Take some cash (it's not that expensive) and spring for the print version of How to Brew. It belongs in the library of every homebrewer who has brewed more than 10 batches, as well as those who aspire to.
 

mark taylor
Member
Username: Marktaylo

Post Number: 241
Registered: 06-2003
Posted From: 201.148.44.172
Posted on Friday, February 27, 2009 - 06:38 pm:   Edit Post Delete Post View Post/Check IP    Ban Poster IP (Moderator/Admin only)

thanks bill,
i'll take your advise and buy it.
mark
www.backyardbrewer.blogspot.com
 

ChriSto
Advanced Member
Username: Christo

Post Number: 520
Registered: 02-2006
Posted From: 216.176.226.154
Posted on Friday, February 27, 2009 - 06:44 pm:   Edit Post Delete Post View Post/Check IP    Ban Poster IP (Moderator/Admin only)

I had 2 years of chemistry at Ga Tech and I still don't understand it!
 

Steve Jones
Advanced Member
Username: Stevej

Post Number: 615
Registered: 08-2001
Posted From: 76.7.101.212
Posted on Friday, February 27, 2009 - 07:19 pm:   Edit Post Delete Post View Post/Check IP    Ban Poster IP (Moderator/Admin only)

I have tried to implement a 'less complex' version of John's spreadsheet in Javascript for those who don't have Excel. I did not include the calcuations for acid additions as they are extremely complex equations and I simply didn't want to undertake those. I also didn't include the bicarbonate/alkalinity option.

I used both versions side by side for several different target & source profiles, and the results in the javascript version matched the spreadsheet. I also didn't check (and don't currently have the knowledge to do so) for 'balance' in the resulting profiles, so the results in some cases may only be theoretically possible. But all the source profiles that are in it are the results of real water tests by Ward Labs.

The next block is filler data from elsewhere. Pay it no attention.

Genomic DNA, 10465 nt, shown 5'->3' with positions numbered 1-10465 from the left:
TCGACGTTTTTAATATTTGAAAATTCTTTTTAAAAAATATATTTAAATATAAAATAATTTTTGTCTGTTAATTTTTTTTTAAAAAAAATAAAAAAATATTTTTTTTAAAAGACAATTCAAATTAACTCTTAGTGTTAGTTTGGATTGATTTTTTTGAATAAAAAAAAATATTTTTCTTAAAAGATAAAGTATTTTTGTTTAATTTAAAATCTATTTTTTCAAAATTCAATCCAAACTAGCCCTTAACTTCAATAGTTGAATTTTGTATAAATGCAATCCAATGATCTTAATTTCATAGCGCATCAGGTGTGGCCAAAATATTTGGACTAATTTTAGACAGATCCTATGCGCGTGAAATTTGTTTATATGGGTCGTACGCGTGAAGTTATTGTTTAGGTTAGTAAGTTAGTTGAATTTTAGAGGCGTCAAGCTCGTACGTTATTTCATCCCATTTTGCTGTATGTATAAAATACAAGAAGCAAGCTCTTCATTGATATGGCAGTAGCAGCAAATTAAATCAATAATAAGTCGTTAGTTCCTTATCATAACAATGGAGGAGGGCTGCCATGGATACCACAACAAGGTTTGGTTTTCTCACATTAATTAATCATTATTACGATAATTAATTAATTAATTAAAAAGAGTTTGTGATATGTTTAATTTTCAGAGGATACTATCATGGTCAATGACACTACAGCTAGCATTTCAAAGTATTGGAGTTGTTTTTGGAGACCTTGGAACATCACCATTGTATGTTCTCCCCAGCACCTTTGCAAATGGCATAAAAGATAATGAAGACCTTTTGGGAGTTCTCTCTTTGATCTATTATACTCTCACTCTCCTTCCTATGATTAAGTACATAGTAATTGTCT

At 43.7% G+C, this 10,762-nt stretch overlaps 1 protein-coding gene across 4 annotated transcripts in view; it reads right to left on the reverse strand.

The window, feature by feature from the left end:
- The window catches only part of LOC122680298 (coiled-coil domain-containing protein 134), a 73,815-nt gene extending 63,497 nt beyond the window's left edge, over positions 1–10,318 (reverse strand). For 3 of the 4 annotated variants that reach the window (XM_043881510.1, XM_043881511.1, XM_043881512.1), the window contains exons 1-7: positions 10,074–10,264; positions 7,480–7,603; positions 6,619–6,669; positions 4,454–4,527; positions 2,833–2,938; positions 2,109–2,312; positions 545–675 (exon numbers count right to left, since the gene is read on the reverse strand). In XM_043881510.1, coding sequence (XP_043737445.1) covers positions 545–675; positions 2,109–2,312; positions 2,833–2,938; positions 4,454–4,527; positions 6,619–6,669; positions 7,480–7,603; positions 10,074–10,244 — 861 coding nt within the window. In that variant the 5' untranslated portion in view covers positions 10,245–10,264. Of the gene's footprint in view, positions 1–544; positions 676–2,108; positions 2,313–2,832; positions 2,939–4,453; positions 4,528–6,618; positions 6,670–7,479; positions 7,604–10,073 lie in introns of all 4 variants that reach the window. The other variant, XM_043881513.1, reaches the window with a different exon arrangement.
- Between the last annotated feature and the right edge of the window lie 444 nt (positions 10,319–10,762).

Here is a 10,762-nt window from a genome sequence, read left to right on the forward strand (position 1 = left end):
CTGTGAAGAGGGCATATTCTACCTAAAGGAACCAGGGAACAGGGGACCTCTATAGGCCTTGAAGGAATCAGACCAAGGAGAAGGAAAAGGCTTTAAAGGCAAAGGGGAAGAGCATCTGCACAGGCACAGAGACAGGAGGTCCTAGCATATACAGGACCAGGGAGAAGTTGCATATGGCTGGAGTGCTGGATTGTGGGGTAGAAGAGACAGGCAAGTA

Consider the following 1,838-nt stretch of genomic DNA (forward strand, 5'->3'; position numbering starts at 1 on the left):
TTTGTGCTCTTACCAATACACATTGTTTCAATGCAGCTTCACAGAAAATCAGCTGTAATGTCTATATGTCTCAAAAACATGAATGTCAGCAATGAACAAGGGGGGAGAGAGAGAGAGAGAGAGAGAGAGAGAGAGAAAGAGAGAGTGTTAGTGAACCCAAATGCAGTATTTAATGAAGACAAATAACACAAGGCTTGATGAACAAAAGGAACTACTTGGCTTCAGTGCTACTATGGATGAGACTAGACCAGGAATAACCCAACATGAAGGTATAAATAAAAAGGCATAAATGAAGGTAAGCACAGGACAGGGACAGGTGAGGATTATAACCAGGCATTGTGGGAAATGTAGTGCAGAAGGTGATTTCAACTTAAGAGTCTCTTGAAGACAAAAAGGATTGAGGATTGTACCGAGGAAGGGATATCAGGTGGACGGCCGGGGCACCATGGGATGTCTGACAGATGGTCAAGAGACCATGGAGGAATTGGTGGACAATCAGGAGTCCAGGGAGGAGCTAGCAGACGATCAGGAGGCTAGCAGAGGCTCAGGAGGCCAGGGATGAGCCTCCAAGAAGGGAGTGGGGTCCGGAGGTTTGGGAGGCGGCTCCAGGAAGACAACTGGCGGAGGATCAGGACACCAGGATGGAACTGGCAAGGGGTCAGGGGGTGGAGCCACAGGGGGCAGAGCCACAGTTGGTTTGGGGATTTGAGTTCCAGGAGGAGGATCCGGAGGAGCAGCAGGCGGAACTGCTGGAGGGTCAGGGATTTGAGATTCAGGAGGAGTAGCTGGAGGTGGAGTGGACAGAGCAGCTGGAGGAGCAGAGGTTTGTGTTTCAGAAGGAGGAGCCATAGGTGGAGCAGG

This is version 1, and I would appreciate if anyone finds a problem to email me ... use the feedback link on the page.

RA Calculator

I would especially value feedback from you, Bill.

[edited to correct grammar & spelling]

(Message edited by stevej on February 27, 2009)
 

Jim DeShields
Member
Username: Niquejim

Post Number: 151
Registered: 07-2006
Posted From: 76.5.198.132
Posted on Friday, February 27, 2009 - 10:50 pm:   Edit Post Delete Post View Post/Check IP    Ban Poster IP (Moderator/Admin only)

My FIL was the president of a MAJOR tech company and when I start talking water chemistry he's telling me to stop. I have just started messing with the water and Bill is right it is not painless(30 years from HS chemistry)
 

Jim Williams
Junior Member
Username: Jim_williams

Post Number: 94
Registered: 02-2006
Posted From: 72.221.65.41
Posted on Saturday, February 28, 2009 - 12:29 am:   Edit Post Delete Post View Post/Check IP    Ban Poster IP (Moderator/Admin only)

I went to California public schools, and never took a chemistry class, so there

My thread further down the list goes to show how little I understand about water chemistry, but, I'm learning. The best bitter in the fermenter right now tastes great, with more hop character than I've had in awhile, and, my efficiency went up! According to Beer Alchemy, I hit 87% from my normal 75%!